The Banzhaf Power Index of States for Presidential Candidates
Pursuant to article II section 1 of the United States Constitution and the 12th amendment, the United States elects a president by first having each state cast a specified number of votes in an electoral college. By tradition, almost all states cast their vote as a block, all for the candidate receiving the most votes from voters within the state (the popular vote). To elect a president via the electoral college requires at least a 270 vote majority of the 538 total votes. Absent attaining such a majority, each state votes (through its membership in the House of Representatives) from among the top three candidates in the electoral college, and it takes 26 states to win via this method.
This Demonstration examines the power the electoral college gives states in which the outcome of the popular election is unclear. It measures the power of these undecided states using the Banzhaf power index, which basically considers the relative power of each voting block (here the states) to "swing" the election, that is, cast a vote that changes the outcome. You choose whether the allocation of electoral votes is based on the 2000 census or the projected results of the 2010 census. You choose the candidate for whom the power of the undecided states is being considered—the power indices are often but not always similar for the varying candidates. You choose whether you want the Demonstration to produce a pie chart or a grid showing the relative power of the undecided states. You also choose whether you wish to display information comparing that power with the relative population of the undecided states. The relative population then appears as the inner circle of the pie chart or as the rightmost column of the grid. Finally, you assign states to one of the four possible candidates or leave the state undecided.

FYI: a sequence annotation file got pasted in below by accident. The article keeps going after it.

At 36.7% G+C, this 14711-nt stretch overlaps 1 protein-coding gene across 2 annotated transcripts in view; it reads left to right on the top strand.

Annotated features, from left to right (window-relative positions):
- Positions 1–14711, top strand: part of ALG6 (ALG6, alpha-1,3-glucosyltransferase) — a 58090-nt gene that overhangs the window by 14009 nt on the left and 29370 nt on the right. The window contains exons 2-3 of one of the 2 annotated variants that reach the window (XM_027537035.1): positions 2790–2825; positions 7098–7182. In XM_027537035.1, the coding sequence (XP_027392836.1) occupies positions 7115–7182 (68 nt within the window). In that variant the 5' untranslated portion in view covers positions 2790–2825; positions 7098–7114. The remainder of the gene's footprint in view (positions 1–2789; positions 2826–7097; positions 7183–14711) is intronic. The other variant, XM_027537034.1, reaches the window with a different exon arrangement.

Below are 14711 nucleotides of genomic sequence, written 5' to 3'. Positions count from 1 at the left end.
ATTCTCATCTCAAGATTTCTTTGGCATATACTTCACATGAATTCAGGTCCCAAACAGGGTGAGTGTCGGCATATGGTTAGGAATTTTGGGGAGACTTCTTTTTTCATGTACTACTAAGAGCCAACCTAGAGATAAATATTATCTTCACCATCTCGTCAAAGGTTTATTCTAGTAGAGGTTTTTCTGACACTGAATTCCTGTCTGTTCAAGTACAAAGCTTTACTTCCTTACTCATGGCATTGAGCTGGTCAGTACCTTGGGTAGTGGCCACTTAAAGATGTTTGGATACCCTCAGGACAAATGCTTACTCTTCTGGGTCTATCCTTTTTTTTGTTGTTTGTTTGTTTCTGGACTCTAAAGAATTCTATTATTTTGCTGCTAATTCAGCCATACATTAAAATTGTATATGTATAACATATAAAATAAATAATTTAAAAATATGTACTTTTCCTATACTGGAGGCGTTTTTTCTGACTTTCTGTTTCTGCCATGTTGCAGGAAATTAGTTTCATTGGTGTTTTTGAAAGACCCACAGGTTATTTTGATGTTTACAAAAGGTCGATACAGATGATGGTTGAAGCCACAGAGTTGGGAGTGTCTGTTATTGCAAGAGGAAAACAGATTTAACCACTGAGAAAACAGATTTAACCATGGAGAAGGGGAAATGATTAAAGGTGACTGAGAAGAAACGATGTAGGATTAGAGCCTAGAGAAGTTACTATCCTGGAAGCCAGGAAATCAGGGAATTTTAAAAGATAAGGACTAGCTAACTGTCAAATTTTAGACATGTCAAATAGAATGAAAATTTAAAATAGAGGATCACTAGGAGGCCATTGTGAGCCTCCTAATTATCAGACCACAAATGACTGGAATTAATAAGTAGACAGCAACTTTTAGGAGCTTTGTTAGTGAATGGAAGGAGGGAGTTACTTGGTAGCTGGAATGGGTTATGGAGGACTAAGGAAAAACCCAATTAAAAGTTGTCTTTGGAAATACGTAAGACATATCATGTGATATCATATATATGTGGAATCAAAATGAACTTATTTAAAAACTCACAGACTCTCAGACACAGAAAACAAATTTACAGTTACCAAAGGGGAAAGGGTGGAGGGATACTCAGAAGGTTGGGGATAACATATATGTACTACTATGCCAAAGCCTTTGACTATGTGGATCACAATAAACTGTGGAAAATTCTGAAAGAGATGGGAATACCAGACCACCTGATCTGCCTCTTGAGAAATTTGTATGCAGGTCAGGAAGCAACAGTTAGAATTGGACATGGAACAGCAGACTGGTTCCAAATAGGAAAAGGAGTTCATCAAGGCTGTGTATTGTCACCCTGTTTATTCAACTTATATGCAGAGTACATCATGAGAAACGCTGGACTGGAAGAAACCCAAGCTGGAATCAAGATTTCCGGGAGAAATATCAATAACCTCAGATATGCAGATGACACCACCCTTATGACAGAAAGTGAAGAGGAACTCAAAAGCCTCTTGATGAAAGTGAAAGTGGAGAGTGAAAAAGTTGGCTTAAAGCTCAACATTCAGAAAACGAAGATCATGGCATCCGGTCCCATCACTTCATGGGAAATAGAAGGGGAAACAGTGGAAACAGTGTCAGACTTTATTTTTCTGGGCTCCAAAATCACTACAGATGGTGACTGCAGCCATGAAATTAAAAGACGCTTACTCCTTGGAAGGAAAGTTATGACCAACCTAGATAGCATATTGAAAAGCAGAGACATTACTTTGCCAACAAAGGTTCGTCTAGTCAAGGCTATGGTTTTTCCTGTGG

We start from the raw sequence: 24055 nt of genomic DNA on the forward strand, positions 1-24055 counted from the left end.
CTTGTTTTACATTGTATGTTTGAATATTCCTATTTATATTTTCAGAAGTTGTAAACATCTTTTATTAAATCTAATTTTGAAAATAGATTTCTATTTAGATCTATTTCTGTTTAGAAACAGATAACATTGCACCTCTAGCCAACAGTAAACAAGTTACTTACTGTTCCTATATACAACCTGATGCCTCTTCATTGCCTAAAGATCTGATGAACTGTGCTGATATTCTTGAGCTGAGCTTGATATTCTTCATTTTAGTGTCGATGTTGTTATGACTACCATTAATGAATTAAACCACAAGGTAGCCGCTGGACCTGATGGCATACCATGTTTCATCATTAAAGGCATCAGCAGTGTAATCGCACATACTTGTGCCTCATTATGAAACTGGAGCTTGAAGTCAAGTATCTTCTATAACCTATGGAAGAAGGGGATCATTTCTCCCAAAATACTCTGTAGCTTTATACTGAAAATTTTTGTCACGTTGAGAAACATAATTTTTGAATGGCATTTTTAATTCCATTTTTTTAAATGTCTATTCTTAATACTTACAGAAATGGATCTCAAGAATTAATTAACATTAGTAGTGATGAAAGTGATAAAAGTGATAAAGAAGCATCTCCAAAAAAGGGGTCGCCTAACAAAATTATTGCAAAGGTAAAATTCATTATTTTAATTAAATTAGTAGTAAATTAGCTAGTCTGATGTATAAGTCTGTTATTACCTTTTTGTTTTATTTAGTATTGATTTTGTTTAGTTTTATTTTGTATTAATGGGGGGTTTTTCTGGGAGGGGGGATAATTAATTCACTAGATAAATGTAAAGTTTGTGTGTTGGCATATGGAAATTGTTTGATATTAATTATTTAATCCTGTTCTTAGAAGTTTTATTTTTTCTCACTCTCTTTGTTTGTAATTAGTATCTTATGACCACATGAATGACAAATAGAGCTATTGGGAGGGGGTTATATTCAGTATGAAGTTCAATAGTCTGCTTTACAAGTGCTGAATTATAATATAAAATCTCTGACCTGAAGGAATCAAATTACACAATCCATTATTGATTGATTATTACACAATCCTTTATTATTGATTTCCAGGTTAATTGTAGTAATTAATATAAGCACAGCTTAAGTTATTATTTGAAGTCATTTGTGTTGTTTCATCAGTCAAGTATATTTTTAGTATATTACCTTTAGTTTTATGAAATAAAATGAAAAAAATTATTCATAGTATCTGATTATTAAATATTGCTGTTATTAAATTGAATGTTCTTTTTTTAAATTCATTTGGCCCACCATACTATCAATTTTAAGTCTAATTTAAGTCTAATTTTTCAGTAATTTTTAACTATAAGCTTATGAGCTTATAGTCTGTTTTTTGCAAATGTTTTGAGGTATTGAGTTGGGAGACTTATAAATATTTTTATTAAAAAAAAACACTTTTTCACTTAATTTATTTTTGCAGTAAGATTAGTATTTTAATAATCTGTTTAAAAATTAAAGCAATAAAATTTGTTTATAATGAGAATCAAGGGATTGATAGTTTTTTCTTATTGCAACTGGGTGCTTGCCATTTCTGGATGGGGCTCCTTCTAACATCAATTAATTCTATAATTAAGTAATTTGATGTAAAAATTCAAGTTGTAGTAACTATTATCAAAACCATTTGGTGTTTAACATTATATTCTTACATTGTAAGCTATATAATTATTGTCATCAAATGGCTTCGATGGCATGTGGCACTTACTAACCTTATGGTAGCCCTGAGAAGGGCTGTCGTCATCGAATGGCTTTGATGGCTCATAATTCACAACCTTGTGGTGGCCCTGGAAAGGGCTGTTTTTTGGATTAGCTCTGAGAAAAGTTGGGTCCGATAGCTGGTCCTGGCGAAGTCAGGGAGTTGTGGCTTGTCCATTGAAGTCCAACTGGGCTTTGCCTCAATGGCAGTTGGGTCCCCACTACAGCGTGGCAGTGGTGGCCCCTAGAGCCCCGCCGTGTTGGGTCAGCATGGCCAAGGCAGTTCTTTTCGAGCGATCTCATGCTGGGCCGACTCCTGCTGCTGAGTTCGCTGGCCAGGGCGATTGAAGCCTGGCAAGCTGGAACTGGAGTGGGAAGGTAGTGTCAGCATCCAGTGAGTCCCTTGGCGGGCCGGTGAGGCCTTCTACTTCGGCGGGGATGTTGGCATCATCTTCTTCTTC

The method for computing the Banzhaf power index, along with a Mathematica program, is found in J. M. Bilbao, J. R. Fernández, A. J. Losada, and J. J. López, "Generating Functions for Computing Power Indices Efficiently," TOP, 8, 2000, pp. 191–213. (TOP is published by Springer and is an official journal of the Spanish Society of Statistics and Operations Research.)
Currently two states (Maine and Nebraska) do not necessarily vote as a block in the electoral college. This Demonstration ignores that complication and assumes that all states vote as a block. The computations conducted by this Demonstration would not be valid if many states failed to vote as a block in the electoral college.
Usually, when the number of undecided states is large, the Banzhaf power index closely matches the relative populations of the remaining states, although the less populous states have a bit of an advantage owing to the automatic assignment of two votes to all states. When the number of undecided states is small, however, the Banzahf power index may depart from the relative population in ways that are difficult to predict.